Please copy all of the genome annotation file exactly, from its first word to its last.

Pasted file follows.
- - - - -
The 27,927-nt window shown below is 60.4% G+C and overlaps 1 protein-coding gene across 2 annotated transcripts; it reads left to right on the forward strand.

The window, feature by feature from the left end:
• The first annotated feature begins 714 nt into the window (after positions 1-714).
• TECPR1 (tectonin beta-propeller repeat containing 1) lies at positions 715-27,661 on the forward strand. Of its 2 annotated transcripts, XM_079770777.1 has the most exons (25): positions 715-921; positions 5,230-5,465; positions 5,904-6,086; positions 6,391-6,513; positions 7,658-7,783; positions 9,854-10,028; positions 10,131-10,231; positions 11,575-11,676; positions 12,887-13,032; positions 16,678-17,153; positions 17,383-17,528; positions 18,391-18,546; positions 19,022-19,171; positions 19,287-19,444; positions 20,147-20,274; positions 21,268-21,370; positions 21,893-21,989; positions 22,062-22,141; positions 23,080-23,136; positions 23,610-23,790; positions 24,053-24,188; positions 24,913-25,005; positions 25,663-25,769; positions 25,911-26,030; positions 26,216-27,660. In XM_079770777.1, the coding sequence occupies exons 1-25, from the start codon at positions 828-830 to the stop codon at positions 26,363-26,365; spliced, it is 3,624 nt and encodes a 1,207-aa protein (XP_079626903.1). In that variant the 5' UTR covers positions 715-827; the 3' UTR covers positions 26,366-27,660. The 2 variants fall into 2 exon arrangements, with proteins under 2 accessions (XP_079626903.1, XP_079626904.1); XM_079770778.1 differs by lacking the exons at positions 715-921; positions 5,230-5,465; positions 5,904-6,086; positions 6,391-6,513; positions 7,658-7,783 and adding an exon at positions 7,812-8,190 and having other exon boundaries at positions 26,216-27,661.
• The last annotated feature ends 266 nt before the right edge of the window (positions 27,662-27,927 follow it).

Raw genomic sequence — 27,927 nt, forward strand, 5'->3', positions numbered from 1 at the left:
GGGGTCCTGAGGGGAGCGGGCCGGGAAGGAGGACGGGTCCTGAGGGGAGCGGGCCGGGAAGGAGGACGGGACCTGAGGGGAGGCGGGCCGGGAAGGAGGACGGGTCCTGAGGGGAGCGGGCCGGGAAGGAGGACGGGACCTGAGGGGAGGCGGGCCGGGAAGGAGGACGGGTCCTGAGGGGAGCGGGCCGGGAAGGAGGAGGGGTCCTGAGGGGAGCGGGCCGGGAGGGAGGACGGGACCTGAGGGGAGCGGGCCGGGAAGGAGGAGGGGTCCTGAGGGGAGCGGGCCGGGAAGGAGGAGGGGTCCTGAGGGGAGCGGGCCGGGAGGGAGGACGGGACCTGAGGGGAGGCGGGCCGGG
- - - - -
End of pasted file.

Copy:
The 27,927-nt window shown below is 60.4% G+C and overlaps 1 protein-coding gene across 2 annotated transcripts; it reads left to right on the forward strand.

The window, feature by feature from the left end:
• The first annotated feature begins 714 nt into the window (after positions 1-714).
• TECPR1 (tectonin beta-propeller repeat containing 1) lies at positions 715-27,661 on the forward strand. Of its 2 annotated transcripts, XM_079770777.1 has the most exons (25): positions 715-921; positions 5,230-5,465; positions 5,904-6,086; positions 6,391-6,513; positions 7,658-7,783; positions 9,854-10,028; positions 10,131-10,231; positions 11,575-11,676; positions 12,887-13,032; positions 16,678-17,153; positions 17,383-17,528; positions 18,391-18,546; positions 19,022-19,171; positions 19,287-19,444; positions 20,147-20,274; positions 21,268-21,370; positions 21,893-21,989; positions 22,062-22,141; positions 23,080-23,136; positions 23,610-23,790; positions 24,053-24,188; positions 24,913-25,005; positions 25,663-25,769; positions 25,911-26,030; positions 26,216-27,660. In XM_079770777.1, the coding sequence occupies exons 1-25, from the start codon at positions 828-830 to the stop codon at positions 26,363-26,365; spliced, it is 3,624 nt and encodes a 1,207-aa protein (XP_079626903.1). In that variant the 5' UTR covers positions 715-827; the 3' UTR covers positions 26,366-27,660. The 2 variants fall into 2 exon arrangements, with proteins under 2 accessions (XP_079626903.1, XP_079626904.1); XM_079770778.1 differs by lacking the exons at positions 715-921; positions 5,230-5,465; positions 5,904-6,086; positions 6,391-6,513; positions 7,658-7,783 and adding an exon at positions 7,812-8,190 and having other exon boundaries at positions 26,216-27,661.
• The last annotated feature ends 266 nt before the right edge of the window (positions 27,662-27,927 follow it).

Raw genomic sequence — 27,927 nt, forward strand, 5'->3', positions numbered from 1 at the left:
GGGGTCCTGAGGGGAGCGGGCCGGGAAGGAGGACGGGTCCTGAGGGGAGCGGGCCGGGAAGGAGGACGGGACCTGAGGGGAGGCGGGCCGGGAAGGAGGACGGGTCCTGAGGGGAGCGGGCCGGGAAGGAGGACGGGACCTGAGGGGAGGCGGGCCGGGAAGGAGGACGGGTCCTGAGGGGAGCGGGCCGGGAAGGAGGAGGGGTCCTGAGGGGAGCGGGCCGGGAGGGAGGACGGGACCTGAGGGGAGCGGGCCGGGAAGGAGGAGGGGTCCTGAGGGGAGCGGGCCGGGAAGGAGGAGGGGTCCTGAGGGGAGCGGGCCGGGAGGGAGGACGGGACCTGAGGGGAGGCGGGCCGGG